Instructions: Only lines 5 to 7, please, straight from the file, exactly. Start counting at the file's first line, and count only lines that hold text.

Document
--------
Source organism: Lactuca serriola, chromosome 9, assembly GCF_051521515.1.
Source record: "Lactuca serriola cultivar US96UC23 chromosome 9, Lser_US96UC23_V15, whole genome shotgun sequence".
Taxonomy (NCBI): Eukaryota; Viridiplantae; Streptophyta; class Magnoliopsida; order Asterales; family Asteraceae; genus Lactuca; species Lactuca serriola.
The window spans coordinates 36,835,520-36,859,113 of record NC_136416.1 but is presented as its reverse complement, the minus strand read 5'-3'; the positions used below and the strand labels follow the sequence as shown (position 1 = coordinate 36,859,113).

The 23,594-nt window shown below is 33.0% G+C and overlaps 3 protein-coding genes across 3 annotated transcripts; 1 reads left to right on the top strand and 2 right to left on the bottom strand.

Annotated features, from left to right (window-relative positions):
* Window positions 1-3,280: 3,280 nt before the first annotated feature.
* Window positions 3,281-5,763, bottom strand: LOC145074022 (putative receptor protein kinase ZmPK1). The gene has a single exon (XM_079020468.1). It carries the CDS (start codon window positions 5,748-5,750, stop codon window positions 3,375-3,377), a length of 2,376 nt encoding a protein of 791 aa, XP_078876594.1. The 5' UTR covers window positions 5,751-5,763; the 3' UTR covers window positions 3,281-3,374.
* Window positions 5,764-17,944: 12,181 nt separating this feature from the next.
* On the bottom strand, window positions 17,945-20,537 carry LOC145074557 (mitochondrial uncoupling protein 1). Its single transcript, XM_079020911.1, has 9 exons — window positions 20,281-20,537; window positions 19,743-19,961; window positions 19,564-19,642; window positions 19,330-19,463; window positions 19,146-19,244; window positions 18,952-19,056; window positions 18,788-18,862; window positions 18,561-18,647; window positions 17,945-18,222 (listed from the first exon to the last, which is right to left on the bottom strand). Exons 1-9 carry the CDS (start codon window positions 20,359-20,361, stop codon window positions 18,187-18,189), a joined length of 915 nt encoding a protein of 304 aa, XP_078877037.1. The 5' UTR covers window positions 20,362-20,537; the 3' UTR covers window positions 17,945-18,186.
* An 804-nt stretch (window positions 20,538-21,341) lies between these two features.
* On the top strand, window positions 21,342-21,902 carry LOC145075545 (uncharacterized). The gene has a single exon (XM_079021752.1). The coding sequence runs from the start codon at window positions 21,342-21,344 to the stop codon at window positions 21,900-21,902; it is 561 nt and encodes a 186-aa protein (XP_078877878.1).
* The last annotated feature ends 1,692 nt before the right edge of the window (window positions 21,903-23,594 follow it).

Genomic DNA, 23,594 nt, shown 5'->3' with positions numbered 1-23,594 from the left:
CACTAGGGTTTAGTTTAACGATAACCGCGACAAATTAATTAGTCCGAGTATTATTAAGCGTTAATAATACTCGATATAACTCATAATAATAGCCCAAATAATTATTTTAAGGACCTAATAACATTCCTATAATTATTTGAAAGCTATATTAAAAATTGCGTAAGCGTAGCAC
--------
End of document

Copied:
The 23,594-nt window shown below is 33.0% G+C and overlaps 3 protein-coding genes across 3 annotated transcripts; 1 reads left to right on the top strand and 2 right to left on the bottom strand.

Annotated features, from left to right (window-relative positions):
* Window positions 1-3,280: 3,280 nt before the first annotated feature.